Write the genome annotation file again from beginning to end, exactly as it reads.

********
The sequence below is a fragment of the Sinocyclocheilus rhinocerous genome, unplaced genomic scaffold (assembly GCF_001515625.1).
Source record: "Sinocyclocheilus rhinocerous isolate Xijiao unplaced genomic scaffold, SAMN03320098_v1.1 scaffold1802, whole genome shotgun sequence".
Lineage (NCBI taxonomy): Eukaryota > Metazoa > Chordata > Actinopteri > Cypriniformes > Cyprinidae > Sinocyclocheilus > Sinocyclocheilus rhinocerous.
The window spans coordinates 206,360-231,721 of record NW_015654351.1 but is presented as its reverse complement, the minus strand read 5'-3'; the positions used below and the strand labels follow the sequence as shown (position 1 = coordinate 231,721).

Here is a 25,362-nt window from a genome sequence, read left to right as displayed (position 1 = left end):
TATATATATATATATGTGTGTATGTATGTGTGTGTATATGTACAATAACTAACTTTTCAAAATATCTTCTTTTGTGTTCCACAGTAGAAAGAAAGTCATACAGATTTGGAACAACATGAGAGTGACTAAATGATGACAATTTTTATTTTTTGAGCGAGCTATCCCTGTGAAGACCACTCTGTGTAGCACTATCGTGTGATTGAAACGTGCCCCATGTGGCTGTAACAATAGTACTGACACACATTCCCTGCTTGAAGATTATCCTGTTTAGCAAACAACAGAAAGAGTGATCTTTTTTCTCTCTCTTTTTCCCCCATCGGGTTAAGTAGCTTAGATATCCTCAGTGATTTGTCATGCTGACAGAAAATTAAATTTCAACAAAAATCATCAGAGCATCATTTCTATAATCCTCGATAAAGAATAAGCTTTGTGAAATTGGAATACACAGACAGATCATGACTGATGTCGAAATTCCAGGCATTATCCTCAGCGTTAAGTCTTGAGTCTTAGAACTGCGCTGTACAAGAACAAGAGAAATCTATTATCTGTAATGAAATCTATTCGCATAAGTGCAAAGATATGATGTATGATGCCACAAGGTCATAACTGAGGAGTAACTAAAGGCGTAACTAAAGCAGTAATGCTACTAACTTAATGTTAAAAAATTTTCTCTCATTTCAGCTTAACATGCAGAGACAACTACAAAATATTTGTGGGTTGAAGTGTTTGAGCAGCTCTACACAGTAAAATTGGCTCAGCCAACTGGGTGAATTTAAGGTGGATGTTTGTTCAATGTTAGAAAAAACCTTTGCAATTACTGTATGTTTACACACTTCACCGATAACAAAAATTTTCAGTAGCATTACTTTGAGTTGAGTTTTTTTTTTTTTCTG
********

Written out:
The sequence below is a fragment of the Sinocyclocheilus rhinocerous genome, unplaced genomic scaffold (assembly GCF_001515625.1).
Source record: "Sinocyclocheilus rhinocerous isolate Xijiao unplaced genomic scaffold, SAMN03320098_v1.1 scaffold1802, whole genome shotgun sequence".
Lineage (NCBI taxonomy): Eukaryota > Metazoa > Chordata > Actinopteri > Cypriniformes > Cyprinidae > Sinocyclocheilus > Sinocyclocheilus rhinocerous.
The window spans coordinates 206,360-231,721 of record NW_015654351.1 but is presented as its reverse complement, the minus strand read 5'-3'; the positions used below and the strand labels follow the sequence as shown (position 1 = coordinate 231,721).

Here is a 25,362-nt window from a genome sequence, read left to right as displayed (position 1 = left end):
TATATATATATATATGTGTGTATGTATGTGTGTGTATATGTACAATAACTAACTTTTCAAAATATCTTCTTTTGTGTTCCACAGTAGAAAGAAAGTCATACAGATTTGGAACAACATGAGAGTGACTAAATGATGACAATTTTTATTTTTTGAGCGAGCTATCCCTGTGAAGACCACTCTGTGTAGCACTATCGTGTGATTGAAACGTGCCCCATGTGGCTGTAACAATAGTACTGACACACATTCCCTGCTTGAAGATTATCCTGTTTAGCAAACAACAGAAAGAGTGATCTTTTTTCTCTCTCTTTTTCCCCCATCGGGTTAAGTAGCTTAGATATCCTCAGTGATTTGTCATGCTGACAGAAAATTAAATTTCAACAAAAATCATCAGAGCATCATTTCTATAATCCTCGATAAAGAATAAGCTTTGTGAAATTGGAATACACAGACAGATCATGACTGATGTCGAAATTCCAGGCATTATCCTCAGCGTTAAGTCTTGAGTCTTAGAACTGCGCTGTACAAGAACAAGAGAAATCTATTATCTGTAATGAAATCTATTCGCATAAGTGCAAAGATATGATGTATGATGCCACAAGGTCATAACTGAGGAGTAACTAAAGGCGTAACTAAAGCAGTAATGCTACTAACTTAATGTTAAAAAATTTTCTCTCATTTCAGCTTAACATGCAGAGACAACTACAAAATATTTGTGGGTTGAAGTGTTTGAGCAGCTCTACACAGTAAAATTGGCTCAGCCAACTGGGTGAATTTAAGGTGGATGTTTGTTCAATGTTAGAAAAAACCTTTGCAATTACTGTATGTTTACACACTTCACCGATAACAAAAATTTTCAGTAGCATTACTTTGAGTTGAGTTTTTTTTTTTTTCTG